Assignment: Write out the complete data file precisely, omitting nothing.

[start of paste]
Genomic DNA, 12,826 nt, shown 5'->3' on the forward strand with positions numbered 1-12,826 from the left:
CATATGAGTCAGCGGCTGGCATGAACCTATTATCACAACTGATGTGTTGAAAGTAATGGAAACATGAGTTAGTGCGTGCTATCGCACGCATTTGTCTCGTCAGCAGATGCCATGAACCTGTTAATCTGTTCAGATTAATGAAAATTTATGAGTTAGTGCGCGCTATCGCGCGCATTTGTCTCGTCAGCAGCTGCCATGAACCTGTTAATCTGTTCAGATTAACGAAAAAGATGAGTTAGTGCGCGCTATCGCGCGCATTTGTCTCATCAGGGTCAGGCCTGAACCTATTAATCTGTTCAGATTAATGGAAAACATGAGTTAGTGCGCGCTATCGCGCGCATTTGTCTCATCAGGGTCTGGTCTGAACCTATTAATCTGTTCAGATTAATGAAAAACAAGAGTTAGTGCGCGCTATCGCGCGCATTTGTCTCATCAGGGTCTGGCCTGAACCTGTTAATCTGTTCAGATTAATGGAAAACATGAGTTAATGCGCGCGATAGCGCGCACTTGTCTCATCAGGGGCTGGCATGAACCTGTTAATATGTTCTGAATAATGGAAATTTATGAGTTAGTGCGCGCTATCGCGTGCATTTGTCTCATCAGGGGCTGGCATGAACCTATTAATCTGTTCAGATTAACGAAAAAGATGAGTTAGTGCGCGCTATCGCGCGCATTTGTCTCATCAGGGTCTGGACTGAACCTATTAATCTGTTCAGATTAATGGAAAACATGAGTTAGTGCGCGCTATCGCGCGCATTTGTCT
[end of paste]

Genomic DNA, 12,826 nt, shown 5'->3' on the forward strand with positions numbered 1-12,826 from the left:
CATATGAGTCAGCGGCTGGCATGAACCTATTATCACAACTGATGTGTTGAAAGTAATGGAAACATGAGTTAGTGCGTGCTATCGCACGCATTTGTCTCGTCAGCAGATGCCATGAACCTGTTAATCTGTTCAGATTAATGAAAATTTATGAGTTAGTGCGCGCTATCGCGCGCATTTGTCTCGTCAGCAGCTGCCATGAACCTGTTAATCTGTTCAGATTAACGAAAAAGATGAGTTAGTGCGCGCTATCGCGCGCATTTGTCTCATCAGGGTCAGGCCTGAACCTATTAATCTGTTCAGATTAATGGAAAACATGAGTTAGTGCGCGCTATCGCGCGCATTTGTCTCATCAGGGTCTGGTCTGAACCTATTAATCTGTTCAGATTAATGAAAAACAAGAGTTAGTGCGCGCTATCGCGCGCATTTGTCTCATCAGGGTCTGGCCTGAACCTGTTAATCTGTTCAGATTAATGGAAAACATGAGTTAATGCGCGCGATAGCGCGCACTTGTCTCATCAGGGGCTGGCATGAACCTGTTAATATGTTCTGAATAATGGAAATTTATGAGTTAGTGCGCGCTATCGCGTGCATTTGTCTCATCAGGGGCTGGCATGAACCTATTAATCTGTTCAGATTAACGAAAAAGATGAGTTAGTGCGCGCTATCGCGCGCATTTGTCTCATCAGGGTCTGGACTGAACCTATTAATCTGTTCAGATTAATGGAAAACATGAGTTAGTGCGCGCTATCGCGCGCATTTGTCT